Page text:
HoneyTrek community

Colorado….what can we say? With all the beautiful landscapes, lively cities, and fun people (not to mention a ton of our friends), you wooed us and we’ll undoubtedly be road tripping your way again soon.

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  1. We have done a road trip in Colorado but can see we missed a lot. I’d love to drive the Shelf Road, for sure, and Steamboat Springs totally has my name on it, I’d love that!

    1. It’s worth going back. Even after two months there, we even missed a lot. There is a ton of incredible places to see! Enjoy Steamboat Springs 🙂

  2. I have to admit that Colorado is not high on my list of places to visit but you guys make it look so amazing! Love that fact about Steamboat Springs! LOL. The summit looked like fun and such a great way to network. Rocky Mountain National Park looks stunning. Looks like a road trip is in order!

    1. Glad we could share a fresh side of Colorado for you–they have so much more than Denver and ski towns. Hope you make it out this way!

  3. Amar singh says:

    What a post. Truly ticking all the boxes. Would love to take this road trip. The Rocky Mountains are brilliant and the concert added so much fun to the trip. Thanks for sharing a great post.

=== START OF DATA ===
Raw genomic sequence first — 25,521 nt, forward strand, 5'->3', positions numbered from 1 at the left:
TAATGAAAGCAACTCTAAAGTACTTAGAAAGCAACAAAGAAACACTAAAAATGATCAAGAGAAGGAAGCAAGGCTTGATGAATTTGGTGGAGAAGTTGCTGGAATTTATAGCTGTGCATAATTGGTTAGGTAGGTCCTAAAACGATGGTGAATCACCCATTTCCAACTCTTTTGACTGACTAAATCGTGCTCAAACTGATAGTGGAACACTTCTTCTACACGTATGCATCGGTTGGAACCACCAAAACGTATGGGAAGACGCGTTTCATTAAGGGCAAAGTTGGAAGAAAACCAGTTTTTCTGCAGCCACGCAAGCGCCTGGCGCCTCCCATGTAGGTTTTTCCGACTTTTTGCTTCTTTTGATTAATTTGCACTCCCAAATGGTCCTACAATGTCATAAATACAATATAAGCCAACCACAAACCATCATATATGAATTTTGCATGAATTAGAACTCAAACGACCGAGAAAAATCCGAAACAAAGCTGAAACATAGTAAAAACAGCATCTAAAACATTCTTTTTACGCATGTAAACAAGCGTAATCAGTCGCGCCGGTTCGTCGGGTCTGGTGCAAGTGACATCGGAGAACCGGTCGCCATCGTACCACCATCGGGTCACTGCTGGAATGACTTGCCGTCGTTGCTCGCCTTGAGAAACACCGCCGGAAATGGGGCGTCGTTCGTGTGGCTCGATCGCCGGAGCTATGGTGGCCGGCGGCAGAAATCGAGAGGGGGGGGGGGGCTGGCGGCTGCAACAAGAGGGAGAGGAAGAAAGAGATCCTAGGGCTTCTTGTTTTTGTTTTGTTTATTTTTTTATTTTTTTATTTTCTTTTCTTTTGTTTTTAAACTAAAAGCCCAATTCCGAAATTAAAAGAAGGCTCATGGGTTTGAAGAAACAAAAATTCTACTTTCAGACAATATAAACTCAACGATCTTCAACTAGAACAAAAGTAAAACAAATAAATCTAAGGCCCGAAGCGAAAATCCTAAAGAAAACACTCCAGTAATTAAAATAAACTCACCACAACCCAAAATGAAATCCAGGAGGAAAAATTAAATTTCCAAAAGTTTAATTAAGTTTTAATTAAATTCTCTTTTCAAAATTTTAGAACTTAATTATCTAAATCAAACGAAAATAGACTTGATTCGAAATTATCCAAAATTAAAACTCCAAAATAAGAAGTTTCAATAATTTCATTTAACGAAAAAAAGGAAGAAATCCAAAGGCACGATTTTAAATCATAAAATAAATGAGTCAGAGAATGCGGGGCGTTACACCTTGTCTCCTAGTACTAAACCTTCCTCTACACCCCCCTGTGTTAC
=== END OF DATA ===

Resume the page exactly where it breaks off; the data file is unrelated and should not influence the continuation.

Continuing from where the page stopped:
1. It’s one of the best states for a road adventure. We always love seeing music in each state we visit and Colorado had excellent concerts in every city we went to…plus, Red Rocks was unbelievable!

  4. I love this post. I’ve been to Colorado a bunch of times skiing and loved it. However you’ve shared a bunch of places I’ve never heard of that look cool. Those sand dunes are amazing and as you say I definitely did not expect dunes

    1. It has incredible skiing and summer is just as sweet! The dunes are wild, then unexpected places like Cripple Creek pop up and the state never ceases 2 amaze.

  5. I remember passing through Colorado a very long time ago, and being impressed with it even at a young age. I loved reading this, especially as I had no idea that mining towns like Cripple Creek still existed! I’m a flashpacker, and so a glamper at heart, and this event you went to would have been my thing, even though I’m not trade! I hope to see more of Colorado if I return to the US soon!